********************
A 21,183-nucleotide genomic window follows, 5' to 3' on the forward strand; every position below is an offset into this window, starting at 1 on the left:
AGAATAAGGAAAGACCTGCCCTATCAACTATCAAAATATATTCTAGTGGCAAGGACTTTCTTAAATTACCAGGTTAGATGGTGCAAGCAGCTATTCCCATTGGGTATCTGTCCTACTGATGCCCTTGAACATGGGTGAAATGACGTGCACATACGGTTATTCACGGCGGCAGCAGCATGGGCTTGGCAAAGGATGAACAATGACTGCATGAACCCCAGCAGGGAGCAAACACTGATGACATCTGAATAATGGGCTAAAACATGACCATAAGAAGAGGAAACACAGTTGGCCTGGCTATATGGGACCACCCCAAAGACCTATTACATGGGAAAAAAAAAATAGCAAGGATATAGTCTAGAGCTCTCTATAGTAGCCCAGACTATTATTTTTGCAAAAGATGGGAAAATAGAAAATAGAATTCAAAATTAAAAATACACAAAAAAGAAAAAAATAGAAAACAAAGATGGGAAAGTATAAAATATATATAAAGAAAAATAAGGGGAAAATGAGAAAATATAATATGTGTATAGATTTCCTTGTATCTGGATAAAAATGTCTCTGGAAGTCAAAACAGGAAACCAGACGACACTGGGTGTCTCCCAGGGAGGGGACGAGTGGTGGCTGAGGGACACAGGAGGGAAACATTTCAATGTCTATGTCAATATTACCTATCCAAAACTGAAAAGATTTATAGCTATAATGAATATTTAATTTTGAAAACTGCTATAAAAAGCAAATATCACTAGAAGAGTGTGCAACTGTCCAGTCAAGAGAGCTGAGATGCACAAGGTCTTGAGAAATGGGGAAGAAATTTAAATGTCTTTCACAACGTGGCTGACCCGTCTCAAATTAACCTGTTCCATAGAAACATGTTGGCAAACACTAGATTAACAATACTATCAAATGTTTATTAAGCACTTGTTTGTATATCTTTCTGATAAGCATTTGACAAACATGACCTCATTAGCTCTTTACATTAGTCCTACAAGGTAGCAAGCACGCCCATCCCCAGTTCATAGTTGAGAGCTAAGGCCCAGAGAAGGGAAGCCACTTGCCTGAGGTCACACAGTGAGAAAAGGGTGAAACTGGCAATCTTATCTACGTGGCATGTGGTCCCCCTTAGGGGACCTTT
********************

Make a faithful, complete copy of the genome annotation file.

A 21,183-nucleotide genomic window follows, 5' to 3' on the forward strand; every position below is an offset into this window, starting at 1 on the left:
AGAATAAGGAAAGACCTGCCCTATCAACTATCAAAATATATTCTAGTGGCAAGGACTTTCTTAAATTACCAGGTTAGATGGTGCAAGCAGCTATTCCCATTGGGTATCTGTCCTACTGATGCCCTTGAACATGGGTGAAATGACGTGCACATACGGTTATTCACGGCGGCAGCAGCATGGGCTTGGCAAAGGATGAACAATGACTGCATGAACCCCAGCAGGGAGCAAACACTGATGACATCTGAATAATGGGCTAAAACATGACCATAAGAAGAGGAAACACAGTTGGCCTGGCTATATGGGACCACCCCAAAGACCTATTACATGGGAAAAAAAAAATAGCAAGGATATAGTCTAGAGCTCTCTATAGTAGCCCAGACTATTATTTTTGCAAAAGATGGGAAAATAGAAAATAGAATTCAAAATTAAAAATACACAAAAAAGAAAAAAATAGAAAACAAAGATGGGAAAGTATAAAATATATATAAAGAAAAATAAGGGGAAAATGAGAAAATATAATATGTGTATAGATTTCCTTGTATCTGGATAAAAATGTCTCTGGAAGTCAAAACAGGAAACCAGACGACACTGGGTGTCTCCCAGGGAGGGGACGAGTGGTGGCTGAGGGACACAGGAGGGAAACATTTCAATGTCTATGTCAATATTACCTATCCAAAACTGAAAAGATTTATAGCTATAATGAATATTTAATTTTGAAAACTGCTATAAAAAGCAAATATCACTAGAAGAGTGTGCAACTGTCCAGTCAAGAGAGCTGAGATGCACAAGGTCTTGAGAAATGGGGAAGAAATTTAAATGTCTTTCACAACGTGGCTGACCCGTCTCAAATTAACCTGTTCCATAGAAACATGTTGGCAAACACTAGATTAACAATACTATCAAATGTTTATTAAGCACTTGTTTGTATATCTTTCTGATAAGCATTTGACAAACATGACCTCATTAGCTCTTTACATTAGTCCTACAAGGTAGCAAGCACGCCCATCCCCAGTTCATAGTTGAGAGCTAAGGCCCAGAGAAGGGAAGCCACTTGCCTGAGGTCACACAGTGAGAAAAGGGTGAAACTGGCAATCTTATCTACGTGGCATGTGGTCCCCCTTAGGGGACCTTT